Answers from the Cognitive and Neurosciences
July 9-12, Kent State University, Kent, OH Why the Humanities Conference (WHC): Answers from the Cognitive and Neuro-Sciences
Perpetually under fire, the humanities—literature, history, and philosophy—have a long history of trying to explain why people should value and study them. This exciting, groundbreaking conference will bring together scholars in the humanities, psychologists, sociologists and historians to explore the unique ways humanities study can enhance personal and social well-being by promoting the development of cognitive and emotional capabilities, and habits crucial for personal flourishing and responsible citizenship.

Please submit your abstract (300 words for papers, 500 words for panels) by April 1, 2015 to:

The major focus of the conference will be social cognition: our perception and judgment of others. Presenters will discuss how flaws in social cognition lead to social ills—and how these flaws can be corrected, especially through study of the humanities. In addition to plenary and panel sessions by researchers and scholars, the conference will include special workshops for humanities teachers on maximizing these benefits in the classroom.

The event will feature public presentations by more than a dozen internationally recognized scholars. The conference is headed up by Kent State Professor Mark Bracher, co-founder of the Association for the Psychoanalysis of Culture & Society.


We encourage readers of the Library of Social Science Newsletter to submit an abstract—and to participate in this important, groundbreaking event.

Please submit your abstract (300 words for papers, 500 words for panels) by April 1, 2015 to:

Kent State University

Call for Papers

International Conference

Why the Humanities:
Answers from the Cognitive and Neurosciences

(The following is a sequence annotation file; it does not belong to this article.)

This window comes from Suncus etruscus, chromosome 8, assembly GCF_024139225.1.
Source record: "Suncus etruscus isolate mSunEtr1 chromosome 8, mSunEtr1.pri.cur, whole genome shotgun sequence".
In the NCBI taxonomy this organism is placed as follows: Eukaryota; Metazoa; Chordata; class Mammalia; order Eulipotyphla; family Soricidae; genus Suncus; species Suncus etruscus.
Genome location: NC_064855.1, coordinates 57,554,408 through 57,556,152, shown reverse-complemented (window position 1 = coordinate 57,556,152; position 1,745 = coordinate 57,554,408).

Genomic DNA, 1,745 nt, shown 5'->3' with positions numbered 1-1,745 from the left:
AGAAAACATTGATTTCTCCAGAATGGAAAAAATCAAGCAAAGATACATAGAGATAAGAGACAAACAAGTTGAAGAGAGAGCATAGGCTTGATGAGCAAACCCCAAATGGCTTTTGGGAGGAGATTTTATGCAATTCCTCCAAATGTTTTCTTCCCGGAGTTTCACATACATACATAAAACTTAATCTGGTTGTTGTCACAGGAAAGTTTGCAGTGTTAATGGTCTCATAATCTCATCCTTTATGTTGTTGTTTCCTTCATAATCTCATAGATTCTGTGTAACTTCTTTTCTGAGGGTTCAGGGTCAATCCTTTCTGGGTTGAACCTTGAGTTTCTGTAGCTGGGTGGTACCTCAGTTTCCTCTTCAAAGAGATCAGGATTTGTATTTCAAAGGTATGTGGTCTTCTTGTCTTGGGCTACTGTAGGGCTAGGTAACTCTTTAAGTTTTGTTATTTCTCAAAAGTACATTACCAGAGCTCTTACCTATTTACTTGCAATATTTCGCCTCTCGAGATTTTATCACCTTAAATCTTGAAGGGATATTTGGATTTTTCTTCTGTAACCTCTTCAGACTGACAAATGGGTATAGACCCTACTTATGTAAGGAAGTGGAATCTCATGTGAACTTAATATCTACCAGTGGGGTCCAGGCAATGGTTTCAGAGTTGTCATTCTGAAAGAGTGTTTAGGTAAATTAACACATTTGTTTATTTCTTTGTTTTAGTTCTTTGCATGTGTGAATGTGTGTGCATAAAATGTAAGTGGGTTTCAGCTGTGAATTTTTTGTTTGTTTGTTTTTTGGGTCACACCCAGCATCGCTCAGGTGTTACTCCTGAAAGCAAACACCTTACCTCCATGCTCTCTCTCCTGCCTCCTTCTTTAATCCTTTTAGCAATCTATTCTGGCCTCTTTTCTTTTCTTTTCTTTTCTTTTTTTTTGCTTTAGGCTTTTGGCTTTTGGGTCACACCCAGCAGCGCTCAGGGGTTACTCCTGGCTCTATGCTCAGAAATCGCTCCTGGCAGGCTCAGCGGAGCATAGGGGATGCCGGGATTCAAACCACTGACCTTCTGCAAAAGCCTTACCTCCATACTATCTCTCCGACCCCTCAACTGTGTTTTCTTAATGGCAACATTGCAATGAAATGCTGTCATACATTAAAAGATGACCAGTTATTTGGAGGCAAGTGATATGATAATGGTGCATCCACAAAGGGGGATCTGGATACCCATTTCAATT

Kent State University Hotel and Conference Center
Kent, Ohio, USA
July 9-12, 2015

The purpose of this conference is to highlight and enhance the contributions that humanities education makes to personal well being, responsible citizenship, and social justice.

We invite submissions of paper and panel proposals exploring how particular humanities disciplines, texts, genres, methodologies, or pedagogical practices can promote the development of personally and socially beneficial cognitive and emotional capabilities, including:

  • empathy
  • mind reading
  • metacognition
  • bias correction
  • self-knowledge
  • self-otheroverlap recognition
  • moral judgment

We also welcome papers addressing fundamental questions such as:

  • What cognitive and neural structures (e.g., prototypes, schemas, self-concepts) are optimal for personal well being, responsible citizenship, and social justice?
  • What specific cognitive activities (e.g., acquiring new exemplars, engaging in new information-processing routines, metacognizing) are most effective in developing these structures?
  • How do the humanities engage one in these cognitive activities?
  • What are the best educational practices for maximizing the development of these cognitive and neural structures through humanities study?
  • How can cross-cultural humanities study promote such development?
  • What are the best ways of assessing this cognitive/neural development?

Abstracts (300 words for papers, 500 words for panels) should be emailed as an MS Word file to

Proposed papers should run no more than 20 minutes; panels of 3 or 4 presenters should run no more than 60 minutes.